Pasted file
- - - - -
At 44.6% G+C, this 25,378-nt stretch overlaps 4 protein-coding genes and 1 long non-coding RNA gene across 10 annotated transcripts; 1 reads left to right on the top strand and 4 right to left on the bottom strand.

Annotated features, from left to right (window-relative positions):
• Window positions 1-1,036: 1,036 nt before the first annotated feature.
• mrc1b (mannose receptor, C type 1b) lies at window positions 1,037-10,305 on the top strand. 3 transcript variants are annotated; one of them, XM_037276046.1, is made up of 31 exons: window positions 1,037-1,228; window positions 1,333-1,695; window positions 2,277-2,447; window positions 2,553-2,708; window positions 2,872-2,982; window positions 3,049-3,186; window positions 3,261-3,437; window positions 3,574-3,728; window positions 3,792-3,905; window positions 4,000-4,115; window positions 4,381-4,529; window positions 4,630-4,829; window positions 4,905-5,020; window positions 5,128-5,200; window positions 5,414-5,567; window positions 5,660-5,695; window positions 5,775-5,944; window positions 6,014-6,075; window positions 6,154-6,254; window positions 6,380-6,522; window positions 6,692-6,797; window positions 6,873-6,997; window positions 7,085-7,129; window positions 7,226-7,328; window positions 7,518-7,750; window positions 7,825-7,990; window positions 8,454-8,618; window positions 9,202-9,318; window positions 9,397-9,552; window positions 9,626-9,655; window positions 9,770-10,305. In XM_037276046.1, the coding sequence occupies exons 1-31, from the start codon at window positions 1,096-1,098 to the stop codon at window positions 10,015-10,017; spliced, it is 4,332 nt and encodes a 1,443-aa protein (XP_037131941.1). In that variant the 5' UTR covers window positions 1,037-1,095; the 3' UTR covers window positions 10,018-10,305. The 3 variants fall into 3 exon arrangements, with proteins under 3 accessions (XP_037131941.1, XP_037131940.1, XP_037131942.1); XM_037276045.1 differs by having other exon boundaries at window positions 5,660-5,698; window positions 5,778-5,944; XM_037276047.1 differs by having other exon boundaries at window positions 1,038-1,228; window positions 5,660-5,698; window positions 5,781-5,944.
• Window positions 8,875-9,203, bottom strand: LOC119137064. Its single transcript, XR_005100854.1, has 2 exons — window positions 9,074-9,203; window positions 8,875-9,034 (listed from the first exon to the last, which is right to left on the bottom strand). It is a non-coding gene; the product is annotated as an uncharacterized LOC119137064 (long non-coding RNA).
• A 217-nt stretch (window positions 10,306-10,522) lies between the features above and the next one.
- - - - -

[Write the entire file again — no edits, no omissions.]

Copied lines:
At 44.6% G+C, this 25,378-nt stretch overlaps 4 protein-coding genes and 1 long non-coding RNA gene across 10 annotated transcripts; 1 reads left to right on the top strand and 4 right to left on the bottom strand.

Annotated features, from left to right (window-relative positions):
• Window positions 1-1,036: 1,036 nt before the first annotated feature.
• mrc1b (mannose receptor, C type 1b) lies at window positions 1,037-10,305 on the top strand. 3 transcript variants are annotated; one of them, XM_037276046.1, is made up of 31 exons: window positions 1,037-1,228; window positions 1,333-1,695; window positions 2,277-2,447; window positions 2,553-2,708; window positions 2,872-2,982; window positions 3,049-3,186; window positions 3,261-3,437; window positions 3,574-3,728; window positions 3,792-3,905; window positions 4,000-4,115; window positions 4,381-4,529; window positions 4,630-4,829; window positions 4,905-5,020; window positions 5,128-5,200; window positions 5,414-5,567; window positions 5,660-5,695; window positions 5,775-5,944; window positions 6,014-6,075; window positions 6,154-6,254; window positions 6,380-6,522; window positions 6,692-6,797; window positions 6,873-6,997; window positions 7,085-7,129; window positions 7,226-7,328; window positions 7,518-7,750; window positions 7,825-7,990; window positions 8,454-8,618; window positions 9,202-9,318; window positions 9,397-9,552; window positions 9,626-9,655; window positions 9,770-10,305. In XM_037276046.1, the coding sequence occupies exons 1-31, from the start codon at window positions 1,096-1,098 to the stop codon at window positions 10,015-10,017; spliced, it is 4,332 nt and encodes a 1,443-aa protein (XP_037131941.1). In that variant the 5' UTR covers window positions 1,037-1,095; the 3' UTR covers window positions 10,018-10,305. The 3 variants fall into 3 exon arrangements, with proteins under 3 accessions (XP_037131941.1, XP_037131940.1, XP_037131942.1); XM_037276045.1 differs by having other exon boundaries at window positions 5,660-5,698; window positions 5,778-5,944; XM_037276047.1 differs by having other exon boundaries at window positions 1,038-1,228; window positions 5,660-5,698; window positions 5,781-5,944.
• Window positions 8,875-9,203, bottom strand: LOC119137064. Its single transcript, XR_005100854.1, has 2 exons — window positions 9,074-9,203; window positions 8,875-9,034 (listed from the first exon to the last, which is right to left on the bottom strand). It is a non-coding gene; the product is annotated as an uncharacterized LOC119137064 (long non-coding RNA).
• A 217-nt stretch (window positions 10,306-10,522) lies between the features above and the next one.